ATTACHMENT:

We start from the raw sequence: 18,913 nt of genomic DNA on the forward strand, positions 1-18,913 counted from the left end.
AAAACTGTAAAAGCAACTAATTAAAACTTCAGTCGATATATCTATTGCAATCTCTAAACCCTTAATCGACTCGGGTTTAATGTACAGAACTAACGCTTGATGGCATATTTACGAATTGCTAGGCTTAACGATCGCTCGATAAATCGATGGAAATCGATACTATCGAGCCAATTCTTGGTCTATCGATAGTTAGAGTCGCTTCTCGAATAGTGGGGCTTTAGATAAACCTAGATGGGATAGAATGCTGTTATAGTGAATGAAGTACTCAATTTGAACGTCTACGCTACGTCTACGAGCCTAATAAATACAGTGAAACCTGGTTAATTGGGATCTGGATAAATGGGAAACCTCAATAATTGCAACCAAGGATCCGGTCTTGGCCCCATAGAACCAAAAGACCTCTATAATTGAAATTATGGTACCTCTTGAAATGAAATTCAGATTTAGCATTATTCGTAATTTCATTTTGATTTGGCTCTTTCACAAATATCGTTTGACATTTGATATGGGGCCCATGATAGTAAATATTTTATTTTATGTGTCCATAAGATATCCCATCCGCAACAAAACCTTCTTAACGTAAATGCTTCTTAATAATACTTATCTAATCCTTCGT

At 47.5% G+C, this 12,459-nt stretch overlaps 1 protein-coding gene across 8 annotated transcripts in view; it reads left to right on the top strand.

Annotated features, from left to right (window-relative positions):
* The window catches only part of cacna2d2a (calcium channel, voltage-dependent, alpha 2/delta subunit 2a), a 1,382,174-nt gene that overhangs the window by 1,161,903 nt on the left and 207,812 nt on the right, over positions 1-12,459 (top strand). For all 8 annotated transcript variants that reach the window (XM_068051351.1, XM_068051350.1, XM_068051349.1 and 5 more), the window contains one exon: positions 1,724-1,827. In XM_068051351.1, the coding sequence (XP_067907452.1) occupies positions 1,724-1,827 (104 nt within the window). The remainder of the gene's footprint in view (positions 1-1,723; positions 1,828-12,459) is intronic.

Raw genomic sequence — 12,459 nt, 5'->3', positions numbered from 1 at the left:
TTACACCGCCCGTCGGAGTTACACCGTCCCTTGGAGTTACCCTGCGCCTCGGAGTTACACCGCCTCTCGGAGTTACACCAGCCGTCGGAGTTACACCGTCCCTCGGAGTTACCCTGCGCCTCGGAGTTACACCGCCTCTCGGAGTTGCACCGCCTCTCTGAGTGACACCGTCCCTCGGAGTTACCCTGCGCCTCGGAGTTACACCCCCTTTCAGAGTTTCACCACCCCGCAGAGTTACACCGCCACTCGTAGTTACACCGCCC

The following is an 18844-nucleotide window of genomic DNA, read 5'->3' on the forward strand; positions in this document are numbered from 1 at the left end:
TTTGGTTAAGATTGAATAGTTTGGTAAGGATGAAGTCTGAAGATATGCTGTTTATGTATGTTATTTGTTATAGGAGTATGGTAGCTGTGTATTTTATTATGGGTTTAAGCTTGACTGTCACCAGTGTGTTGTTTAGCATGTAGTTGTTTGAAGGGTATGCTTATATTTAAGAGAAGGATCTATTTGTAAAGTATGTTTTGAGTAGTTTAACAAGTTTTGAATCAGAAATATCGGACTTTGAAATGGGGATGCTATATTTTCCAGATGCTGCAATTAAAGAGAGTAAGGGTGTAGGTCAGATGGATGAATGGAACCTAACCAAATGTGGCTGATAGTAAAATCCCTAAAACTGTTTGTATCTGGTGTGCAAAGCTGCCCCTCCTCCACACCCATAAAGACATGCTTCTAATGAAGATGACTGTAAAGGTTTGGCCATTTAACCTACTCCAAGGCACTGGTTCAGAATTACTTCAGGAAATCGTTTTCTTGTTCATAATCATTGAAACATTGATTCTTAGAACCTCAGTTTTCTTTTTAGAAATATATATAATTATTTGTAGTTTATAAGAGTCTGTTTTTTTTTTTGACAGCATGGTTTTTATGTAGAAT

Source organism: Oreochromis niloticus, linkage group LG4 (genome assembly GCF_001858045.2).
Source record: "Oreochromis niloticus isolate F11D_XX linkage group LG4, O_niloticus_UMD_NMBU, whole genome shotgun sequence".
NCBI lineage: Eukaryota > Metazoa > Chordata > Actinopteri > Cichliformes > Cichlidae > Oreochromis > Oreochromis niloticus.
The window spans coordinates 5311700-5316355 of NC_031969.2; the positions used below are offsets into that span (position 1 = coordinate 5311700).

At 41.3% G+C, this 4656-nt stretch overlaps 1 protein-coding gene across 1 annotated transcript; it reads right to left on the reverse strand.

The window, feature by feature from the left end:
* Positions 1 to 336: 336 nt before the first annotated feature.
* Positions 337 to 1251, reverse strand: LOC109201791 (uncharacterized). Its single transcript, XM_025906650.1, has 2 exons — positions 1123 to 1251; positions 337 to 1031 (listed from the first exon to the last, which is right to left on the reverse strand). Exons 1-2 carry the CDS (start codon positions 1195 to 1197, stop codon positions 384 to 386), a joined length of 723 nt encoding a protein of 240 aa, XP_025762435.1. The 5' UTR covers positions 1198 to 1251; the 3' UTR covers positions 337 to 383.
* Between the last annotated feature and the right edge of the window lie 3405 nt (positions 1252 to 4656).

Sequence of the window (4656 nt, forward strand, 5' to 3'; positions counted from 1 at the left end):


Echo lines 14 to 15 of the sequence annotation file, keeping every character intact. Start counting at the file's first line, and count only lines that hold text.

At 41.3% G+C, this 4656-nt stretch overlaps 1 protein-coding gene across 1 annotated transcript; it reads right to left on the reverse strand.

The window, feature by feature from the left end: